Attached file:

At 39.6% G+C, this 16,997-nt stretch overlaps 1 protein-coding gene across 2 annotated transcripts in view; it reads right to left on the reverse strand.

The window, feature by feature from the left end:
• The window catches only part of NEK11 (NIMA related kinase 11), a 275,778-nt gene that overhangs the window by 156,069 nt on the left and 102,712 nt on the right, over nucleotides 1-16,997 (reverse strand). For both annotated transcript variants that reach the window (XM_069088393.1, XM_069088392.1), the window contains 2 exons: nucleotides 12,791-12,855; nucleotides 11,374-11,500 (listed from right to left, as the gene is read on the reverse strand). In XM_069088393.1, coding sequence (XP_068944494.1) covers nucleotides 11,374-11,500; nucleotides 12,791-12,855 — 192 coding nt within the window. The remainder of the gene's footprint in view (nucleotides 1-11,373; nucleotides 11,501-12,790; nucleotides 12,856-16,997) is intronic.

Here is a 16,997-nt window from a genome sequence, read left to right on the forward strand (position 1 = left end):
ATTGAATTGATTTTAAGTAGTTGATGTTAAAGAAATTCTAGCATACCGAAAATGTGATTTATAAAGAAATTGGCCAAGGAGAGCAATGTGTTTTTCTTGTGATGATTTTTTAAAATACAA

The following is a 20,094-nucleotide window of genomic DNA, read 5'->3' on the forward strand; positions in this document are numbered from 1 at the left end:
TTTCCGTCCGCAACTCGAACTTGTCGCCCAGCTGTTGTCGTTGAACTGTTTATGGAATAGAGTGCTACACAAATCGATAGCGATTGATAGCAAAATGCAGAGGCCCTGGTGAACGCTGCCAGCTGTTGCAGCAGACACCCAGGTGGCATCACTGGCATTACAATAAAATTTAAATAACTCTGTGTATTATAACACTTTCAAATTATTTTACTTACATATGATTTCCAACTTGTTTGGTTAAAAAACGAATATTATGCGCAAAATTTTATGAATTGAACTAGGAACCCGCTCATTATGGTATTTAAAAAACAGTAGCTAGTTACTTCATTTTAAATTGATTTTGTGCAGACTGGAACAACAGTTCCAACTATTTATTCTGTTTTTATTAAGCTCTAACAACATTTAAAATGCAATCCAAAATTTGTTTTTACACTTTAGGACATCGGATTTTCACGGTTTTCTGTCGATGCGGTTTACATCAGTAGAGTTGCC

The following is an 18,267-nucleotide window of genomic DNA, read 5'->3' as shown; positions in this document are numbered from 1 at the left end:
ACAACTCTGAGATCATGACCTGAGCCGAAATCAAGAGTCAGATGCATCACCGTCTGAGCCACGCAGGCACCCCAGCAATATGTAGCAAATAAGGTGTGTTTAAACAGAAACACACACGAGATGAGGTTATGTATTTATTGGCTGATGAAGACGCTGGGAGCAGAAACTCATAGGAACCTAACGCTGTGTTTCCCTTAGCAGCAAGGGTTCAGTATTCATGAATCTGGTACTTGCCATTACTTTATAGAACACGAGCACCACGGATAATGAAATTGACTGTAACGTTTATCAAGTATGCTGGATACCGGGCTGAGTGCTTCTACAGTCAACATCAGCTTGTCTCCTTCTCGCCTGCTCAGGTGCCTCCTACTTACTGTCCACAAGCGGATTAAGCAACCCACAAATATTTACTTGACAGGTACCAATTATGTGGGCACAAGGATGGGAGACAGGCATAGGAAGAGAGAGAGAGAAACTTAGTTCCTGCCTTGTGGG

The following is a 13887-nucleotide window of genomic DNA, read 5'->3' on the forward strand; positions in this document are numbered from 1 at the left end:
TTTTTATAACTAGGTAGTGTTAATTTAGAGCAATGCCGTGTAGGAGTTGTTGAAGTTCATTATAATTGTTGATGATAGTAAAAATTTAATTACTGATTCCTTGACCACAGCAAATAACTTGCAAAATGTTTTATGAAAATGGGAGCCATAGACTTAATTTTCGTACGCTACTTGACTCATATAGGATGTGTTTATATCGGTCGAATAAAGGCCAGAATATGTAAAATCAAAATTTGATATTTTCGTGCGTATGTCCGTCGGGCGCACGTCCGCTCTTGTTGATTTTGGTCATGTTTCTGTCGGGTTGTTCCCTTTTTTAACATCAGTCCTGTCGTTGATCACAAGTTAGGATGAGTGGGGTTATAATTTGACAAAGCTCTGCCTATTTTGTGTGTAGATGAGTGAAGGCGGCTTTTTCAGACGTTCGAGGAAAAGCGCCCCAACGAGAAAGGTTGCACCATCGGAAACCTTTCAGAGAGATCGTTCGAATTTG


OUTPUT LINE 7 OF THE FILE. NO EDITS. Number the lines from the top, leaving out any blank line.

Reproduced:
TTTCCGTCCGCAACTCGAACTTGTCGCCCAGCTGTTGTCGTTGAACTGTTTATGGAATAGAGTGCTACACAAATCGATAGCGATTGATAGCAAAATGCAGAGGCCCTGGTGAACGCTGCCAGCTGTTGCAGCAGACACCCAGGTGGCATCACTGGCATTACAATAAAATTTAAATAACTCTGTGTATTATAACACTTTCAAATTATTTTACTTACATATGATTTCCAACTTGTTTGGTTAAAAAACGAATATTATGCGCAAAATTTTATGAATTGAACTAGGAACCCGCTCATTATGGTATTTAAAAAACAGTAGCTAGTTACTTCATTTTAAATTGATTTTGTGCAGACTGGAACAACAGTTCCAACTATTTATTCTGTTTTTATTAAGCTCTAACAACATTTAAAATGCAATCCAAAATTTGTTTTTACACTTTAGGACATCGGATTTTCACGGTTTTCTGTCGATGCGGTTTACATCAGTAGAGTTGCC